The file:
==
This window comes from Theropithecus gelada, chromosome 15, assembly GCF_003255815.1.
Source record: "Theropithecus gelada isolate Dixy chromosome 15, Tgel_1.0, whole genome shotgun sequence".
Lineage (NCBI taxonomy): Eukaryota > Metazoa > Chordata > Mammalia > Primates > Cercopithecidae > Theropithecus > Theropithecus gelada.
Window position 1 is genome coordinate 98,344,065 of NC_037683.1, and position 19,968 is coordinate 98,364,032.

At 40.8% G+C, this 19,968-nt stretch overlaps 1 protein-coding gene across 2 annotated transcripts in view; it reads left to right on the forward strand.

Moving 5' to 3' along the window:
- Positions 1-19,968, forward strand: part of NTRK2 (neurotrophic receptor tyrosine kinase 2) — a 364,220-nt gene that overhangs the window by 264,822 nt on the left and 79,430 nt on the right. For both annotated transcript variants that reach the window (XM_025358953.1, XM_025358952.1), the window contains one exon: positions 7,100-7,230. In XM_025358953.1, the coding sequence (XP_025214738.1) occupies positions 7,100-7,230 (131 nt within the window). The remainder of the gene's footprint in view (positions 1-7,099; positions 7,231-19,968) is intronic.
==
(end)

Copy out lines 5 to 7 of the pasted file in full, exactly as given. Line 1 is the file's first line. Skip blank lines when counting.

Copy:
At 40.8% G+C, this 19,968-nt stretch overlaps 1 protein-coding gene across 2 annotated transcripts in view; it reads left to right on the forward strand.

Moving 5' to 3' along the window:
- Positions 1-19,968, forward strand: part of NTRK2 (neurotrophic receptor tyrosine kinase 2) — a 364,220-nt gene that overhangs the window by 264,822 nt on the left and 79,430 nt on the right. For both annotated transcript variants that reach the window (XM_025358953.1, XM_025358952.1), the window contains one exon: positions 7,100-7,230. In XM_025358953.1, the coding sequence (XP_025214738.1) occupies positions 7,100-7,230 (131 nt within the window). The remainder of the gene's footprint in view (positions 1-7,099; positions 7,231-19,968) is intronic.